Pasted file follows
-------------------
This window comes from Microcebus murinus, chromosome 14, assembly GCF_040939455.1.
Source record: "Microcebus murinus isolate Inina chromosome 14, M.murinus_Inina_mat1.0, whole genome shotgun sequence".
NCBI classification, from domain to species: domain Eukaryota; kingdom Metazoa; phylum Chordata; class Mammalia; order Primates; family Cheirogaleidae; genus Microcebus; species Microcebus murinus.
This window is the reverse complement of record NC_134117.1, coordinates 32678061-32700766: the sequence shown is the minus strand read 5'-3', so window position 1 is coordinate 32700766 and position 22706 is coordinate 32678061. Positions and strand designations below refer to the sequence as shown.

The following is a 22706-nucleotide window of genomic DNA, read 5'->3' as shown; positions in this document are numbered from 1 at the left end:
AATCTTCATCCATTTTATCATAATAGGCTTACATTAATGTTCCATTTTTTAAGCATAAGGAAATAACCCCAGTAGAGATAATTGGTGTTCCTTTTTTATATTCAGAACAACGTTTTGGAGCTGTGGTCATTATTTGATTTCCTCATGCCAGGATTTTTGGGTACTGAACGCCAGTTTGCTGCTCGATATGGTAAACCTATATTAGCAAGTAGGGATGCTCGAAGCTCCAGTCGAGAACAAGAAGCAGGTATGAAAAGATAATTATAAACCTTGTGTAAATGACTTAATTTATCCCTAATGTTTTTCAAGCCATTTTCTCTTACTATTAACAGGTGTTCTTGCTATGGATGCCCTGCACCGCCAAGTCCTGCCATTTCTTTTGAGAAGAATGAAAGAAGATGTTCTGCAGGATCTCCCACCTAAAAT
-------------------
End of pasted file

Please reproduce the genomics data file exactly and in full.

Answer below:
This window comes from Microcebus murinus, chromosome 14, assembly GCF_040939455.1.
Source record: "Microcebus murinus isolate Inina chromosome 14, M.murinus_Inina_mat1.0, whole genome shotgun sequence".
NCBI classification, from domain to species: domain Eukaryota; kingdom Metazoa; phylum Chordata; class Mammalia; order Primates; family Cheirogaleidae; genus Microcebus; species Microcebus murinus.
This window is the reverse complement of record NC_134117.1, coordinates 32678061-32700766: the sequence shown is the minus strand read 5'-3', so window position 1 is coordinate 32700766 and position 22706 is coordinate 32678061. Positions and strand designations below refer to the sequence as shown.

The following is a 22706-nucleotide window of genomic DNA, read 5'->3' as shown; positions in this document are numbered from 1 at the left end:
AATCTTCATCCATTTTATCATAATAGGCTTACATTAATGTTCCATTTTTTAAGCATAAGGAAATAACCCCAGTAGAGATAATTGGTGTTCCTTTTTTATATTCAGAACAACGTTTTGGAGCTGTGGTCATTATTTGATTTCCTCATGCCAGGATTTTTGGGTACTGAACGCCAGTTTGCTGCTCGATATGGTAAACCTATATTAGCAAGTAGGGATGCTCGAAGCTCCAGTCGAGAACAAGAAGCAGGTATGAAAAGATAATTATAAACCTTGTGTAAATGACTTAATTTATCCCTAATGTTTTTCAAGCCATTTTCTCTTACTATTAACAGGTGTTCTTGCTATGGATGCCCTGCACCGCCAAGTCCTGCCATTTCTTTTGAGAAGAATGAAAGAAGATGTTCTGCAGGATCTCCCACCTAAAAT